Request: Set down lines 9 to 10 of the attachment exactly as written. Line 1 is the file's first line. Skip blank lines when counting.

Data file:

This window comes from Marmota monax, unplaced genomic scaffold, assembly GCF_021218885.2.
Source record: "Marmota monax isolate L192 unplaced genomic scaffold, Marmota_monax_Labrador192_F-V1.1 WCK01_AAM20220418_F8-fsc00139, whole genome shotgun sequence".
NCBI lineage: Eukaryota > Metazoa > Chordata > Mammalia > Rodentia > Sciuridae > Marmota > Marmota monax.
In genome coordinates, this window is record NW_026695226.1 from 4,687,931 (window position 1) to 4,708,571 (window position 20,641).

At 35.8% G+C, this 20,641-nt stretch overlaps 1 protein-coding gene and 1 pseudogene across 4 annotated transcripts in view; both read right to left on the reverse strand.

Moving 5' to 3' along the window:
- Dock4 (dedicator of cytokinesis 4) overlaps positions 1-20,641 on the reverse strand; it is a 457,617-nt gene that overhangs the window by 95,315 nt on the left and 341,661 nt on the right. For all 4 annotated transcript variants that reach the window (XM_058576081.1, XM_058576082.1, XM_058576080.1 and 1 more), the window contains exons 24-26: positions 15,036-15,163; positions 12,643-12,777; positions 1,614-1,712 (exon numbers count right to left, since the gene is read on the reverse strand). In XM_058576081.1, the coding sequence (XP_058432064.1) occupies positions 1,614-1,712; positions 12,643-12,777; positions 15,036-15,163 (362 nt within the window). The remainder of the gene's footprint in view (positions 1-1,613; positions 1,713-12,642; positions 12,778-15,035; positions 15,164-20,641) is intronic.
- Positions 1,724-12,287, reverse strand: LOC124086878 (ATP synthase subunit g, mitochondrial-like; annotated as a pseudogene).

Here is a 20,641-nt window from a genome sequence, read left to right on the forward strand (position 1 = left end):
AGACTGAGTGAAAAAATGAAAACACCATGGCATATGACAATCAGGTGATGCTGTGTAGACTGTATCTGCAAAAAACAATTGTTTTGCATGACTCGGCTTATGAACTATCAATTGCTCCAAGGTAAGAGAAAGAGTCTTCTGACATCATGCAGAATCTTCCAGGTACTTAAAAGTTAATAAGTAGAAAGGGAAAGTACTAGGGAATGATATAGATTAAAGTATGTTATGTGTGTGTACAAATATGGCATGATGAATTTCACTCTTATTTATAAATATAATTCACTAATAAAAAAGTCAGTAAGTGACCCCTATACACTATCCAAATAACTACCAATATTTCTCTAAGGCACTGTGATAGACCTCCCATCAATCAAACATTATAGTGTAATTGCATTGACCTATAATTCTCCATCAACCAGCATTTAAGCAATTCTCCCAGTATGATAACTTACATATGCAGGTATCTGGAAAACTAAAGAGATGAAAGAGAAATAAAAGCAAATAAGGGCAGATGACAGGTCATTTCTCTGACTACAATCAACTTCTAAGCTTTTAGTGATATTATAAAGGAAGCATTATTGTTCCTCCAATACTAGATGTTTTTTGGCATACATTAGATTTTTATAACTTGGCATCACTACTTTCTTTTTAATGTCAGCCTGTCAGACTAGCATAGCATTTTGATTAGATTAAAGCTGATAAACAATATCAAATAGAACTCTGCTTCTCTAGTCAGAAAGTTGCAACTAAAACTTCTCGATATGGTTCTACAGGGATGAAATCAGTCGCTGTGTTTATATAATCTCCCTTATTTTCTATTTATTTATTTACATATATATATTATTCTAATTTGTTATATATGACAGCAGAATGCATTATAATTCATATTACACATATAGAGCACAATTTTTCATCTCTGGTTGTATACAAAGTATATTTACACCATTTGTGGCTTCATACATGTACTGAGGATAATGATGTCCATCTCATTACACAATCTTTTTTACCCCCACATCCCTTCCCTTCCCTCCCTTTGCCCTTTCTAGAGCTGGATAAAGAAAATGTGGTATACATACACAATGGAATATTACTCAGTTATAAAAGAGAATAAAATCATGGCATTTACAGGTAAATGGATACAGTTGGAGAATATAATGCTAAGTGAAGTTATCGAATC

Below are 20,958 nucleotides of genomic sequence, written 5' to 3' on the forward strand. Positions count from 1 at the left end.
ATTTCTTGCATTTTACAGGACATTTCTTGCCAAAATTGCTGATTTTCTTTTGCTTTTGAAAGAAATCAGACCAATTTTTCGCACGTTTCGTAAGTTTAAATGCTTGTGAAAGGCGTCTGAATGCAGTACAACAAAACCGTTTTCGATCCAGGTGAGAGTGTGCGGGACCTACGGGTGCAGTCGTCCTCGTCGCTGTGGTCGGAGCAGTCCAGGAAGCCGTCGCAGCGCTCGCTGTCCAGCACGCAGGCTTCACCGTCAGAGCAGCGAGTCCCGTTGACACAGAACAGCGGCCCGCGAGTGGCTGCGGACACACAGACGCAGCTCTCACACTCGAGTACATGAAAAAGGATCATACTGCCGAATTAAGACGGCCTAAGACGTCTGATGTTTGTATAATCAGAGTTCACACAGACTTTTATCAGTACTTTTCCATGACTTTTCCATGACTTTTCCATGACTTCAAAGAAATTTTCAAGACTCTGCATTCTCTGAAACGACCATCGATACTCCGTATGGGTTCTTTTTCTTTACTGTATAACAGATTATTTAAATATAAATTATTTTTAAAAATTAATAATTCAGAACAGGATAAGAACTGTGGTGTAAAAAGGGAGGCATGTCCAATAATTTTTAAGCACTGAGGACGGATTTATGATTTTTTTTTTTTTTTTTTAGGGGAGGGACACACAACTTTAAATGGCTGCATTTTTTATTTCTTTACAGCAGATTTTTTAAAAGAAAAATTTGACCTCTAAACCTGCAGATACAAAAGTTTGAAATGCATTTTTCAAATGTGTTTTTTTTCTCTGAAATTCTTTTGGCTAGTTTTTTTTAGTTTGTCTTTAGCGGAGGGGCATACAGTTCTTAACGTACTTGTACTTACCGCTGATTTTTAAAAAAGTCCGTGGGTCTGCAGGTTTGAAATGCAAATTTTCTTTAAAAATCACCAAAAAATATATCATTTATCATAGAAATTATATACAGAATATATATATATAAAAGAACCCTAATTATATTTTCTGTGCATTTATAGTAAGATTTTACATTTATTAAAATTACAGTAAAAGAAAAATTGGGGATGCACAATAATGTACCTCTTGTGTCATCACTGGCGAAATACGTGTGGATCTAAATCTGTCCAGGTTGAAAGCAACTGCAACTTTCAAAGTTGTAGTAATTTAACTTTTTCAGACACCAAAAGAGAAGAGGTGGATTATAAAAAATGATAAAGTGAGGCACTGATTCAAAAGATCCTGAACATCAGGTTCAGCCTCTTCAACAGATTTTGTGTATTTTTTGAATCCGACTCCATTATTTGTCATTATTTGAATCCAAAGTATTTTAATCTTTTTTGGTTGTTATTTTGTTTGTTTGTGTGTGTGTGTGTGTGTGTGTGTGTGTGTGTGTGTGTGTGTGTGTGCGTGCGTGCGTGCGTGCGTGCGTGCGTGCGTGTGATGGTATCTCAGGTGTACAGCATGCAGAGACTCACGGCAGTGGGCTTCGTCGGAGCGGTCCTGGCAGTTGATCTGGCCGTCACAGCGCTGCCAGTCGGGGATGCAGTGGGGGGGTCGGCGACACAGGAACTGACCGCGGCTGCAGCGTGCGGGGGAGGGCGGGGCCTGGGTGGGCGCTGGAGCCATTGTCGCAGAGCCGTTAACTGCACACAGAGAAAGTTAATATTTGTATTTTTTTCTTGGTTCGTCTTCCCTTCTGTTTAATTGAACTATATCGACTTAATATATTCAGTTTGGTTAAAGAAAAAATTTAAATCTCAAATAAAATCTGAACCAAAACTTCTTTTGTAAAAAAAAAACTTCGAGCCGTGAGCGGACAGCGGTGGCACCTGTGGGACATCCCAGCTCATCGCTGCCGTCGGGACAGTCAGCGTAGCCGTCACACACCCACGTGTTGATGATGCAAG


Here is a 20,641-nt window from a genome sequence, read left to right on the forward strand (position 1 = left end):
AGACTGAGTGAAAAAATGAAAACACCATGGCATATGACAATCAGGTGATGCTGTGTAGACTGTATCTGCAAAAAACAATTGTTTTGCATGACTCGGCTTATGAACTATCAATTGCTCCAAGGTAAGAGAAAGAGTCTTCTGACATCATGCAGAATCTTCCAGGTACTTAAAAGTTAATAAGTAGAAAGGGAAAGTACTAGGGAATGATATAGATTAAAGTATGTTATGTGTGTGTACAAATATGGCATGATGAATTTCACTCTTATTTATAAATATAATTCACTAATAAAAAAGTCAGTAAGTGACCCCTATACACTATCCAAATAACTACCAATATTTCTCTAAGGCACTGTGATAGACCTCCCATCAATCAAACATTATAGTGTAATTGCATTGACCTATAATTCTCCATCAACCAGCATTTAAGCAATTCTCCCAGTATGATAACTTACATATGCAGGTATCTGGAAAACTAAAGAGATGAAAGAGAAATAAAAGCAAATAAGGGCAGATGACAGGTCATTTCTCTGACTACAATCAACTTCTAAGCTTTTAGTGATATTATAAAGGAAGCATTATTGTTCCTCCAATACTAGATGTTTTTTGGCATACATTAGATTTTTATAACTTGGCATCACTACTTTCTTTTTAATGTCAGCCTGTCAGACTAGCATAGCATTTTGATTAGATTAAAGCTGATAAACAATATCAAATAGAACTCTGCTTCTCTAGTCAGAAAGTTGCAACTAAAACTTCTCGATATGGTTCTACAGGGATGAAATCAGTCGCTGTGTTTATATAATCTCCCTTATTTTCTATTTATTTATTTACATATATATATTATTCTAATTTGTTATATATGACAGCAGAATGCATTATAATTCATATTACACATATAGAGCACAATTTTTCATCTCTGGTTGTATACAAAGTATATTTACACCATTTGTGGCTTCATACATGTACTGAGGATAATGATGTCCATCTCATTACACAATCTTTTTTACCCCCACATCCCTTCCCTTCCCTCCCTTTGCCCTTTCTAGAGCTGGATAAAGAAAATGTGGTATACATACACAATGGAATATTACTCAGTTATAAAAGAGAATAAAATCATGGCATTTACAGGTAAATGGATACAGTTGGAGAATATAATGCTAAGTGAAGTTATCGAATC